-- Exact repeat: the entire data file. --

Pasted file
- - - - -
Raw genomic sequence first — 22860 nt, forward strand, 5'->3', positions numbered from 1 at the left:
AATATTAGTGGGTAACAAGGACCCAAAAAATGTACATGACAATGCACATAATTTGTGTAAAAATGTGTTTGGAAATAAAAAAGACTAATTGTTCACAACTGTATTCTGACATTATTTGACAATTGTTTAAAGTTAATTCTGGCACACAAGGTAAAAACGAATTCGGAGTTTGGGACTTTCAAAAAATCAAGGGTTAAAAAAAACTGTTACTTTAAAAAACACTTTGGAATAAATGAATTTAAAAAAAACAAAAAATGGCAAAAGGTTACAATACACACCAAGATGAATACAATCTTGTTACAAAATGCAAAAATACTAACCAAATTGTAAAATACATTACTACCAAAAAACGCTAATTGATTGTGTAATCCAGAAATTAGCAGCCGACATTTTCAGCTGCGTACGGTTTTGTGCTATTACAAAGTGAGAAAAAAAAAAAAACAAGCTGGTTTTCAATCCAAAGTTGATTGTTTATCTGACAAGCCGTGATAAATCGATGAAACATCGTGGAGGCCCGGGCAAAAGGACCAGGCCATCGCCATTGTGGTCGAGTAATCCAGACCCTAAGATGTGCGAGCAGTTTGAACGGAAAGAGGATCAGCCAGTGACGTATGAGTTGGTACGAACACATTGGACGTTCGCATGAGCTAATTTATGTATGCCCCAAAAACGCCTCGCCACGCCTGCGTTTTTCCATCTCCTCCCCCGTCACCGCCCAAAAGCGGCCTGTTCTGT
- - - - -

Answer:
Raw genomic sequence first — 22860 nt, forward strand, 5'->3', positions numbered from 1 at the left:
AATATTAGTGGGTAACAAGGACCCAAAAAATGTACATGACAATGCACATAATTTGTGTAAAAATGTGTTTGGAAATAAAAAAGACTAATTGTTCACAACTGTATTCTGACATTATTTGACAATTGTTTAAAGTTAATTCTGGCACACAAGGTAAAAACGAATTCGGAGTTTGGGACTTTCAAAAAATCAAGGGTTAAAAAAAACTGTTACTTTAAAAAACACTTTGGAATAAATGAATTTAAAAAAAACAAAAAATGGCAAAAGGTTACAATACACACCAAGATGAATACAATCTTGTTACAAAATGCAAAAATACTAACCAAATTGTAAAATACATTACTACCAAAAAACGCTAATTGATTGTGTAATCCAGAAATTAGCAGCCGACATTTTCAGCTGCGTACGGTTTTGTGCTATTACAAAGTGAGAAAAAAAAAAAAACAAGCTGGTTTTCAATCCAAAGTTGATTGTTTATCTGACAAGCCGTGATAAATCGATGAAACATCGTGGAGGCCCGGGCAAAAGGACCAGGCCATCGCCATTGTGGTCGAGTAATCCAGACCCTAAGATGTGCGAGCAGTTTGAACGGAAAGAGGATCAGCCAGTGACGTATGAGTTGGTACGAACACATTGGACGTTCGCATGAGCTAATTTATGTATGCCCCAAAAACGCCTCGCCACGCCTGCGTTTTTCCATCTCCTCCCCCGTCACCGCCCAAAAGCGGCCTGTTCTGT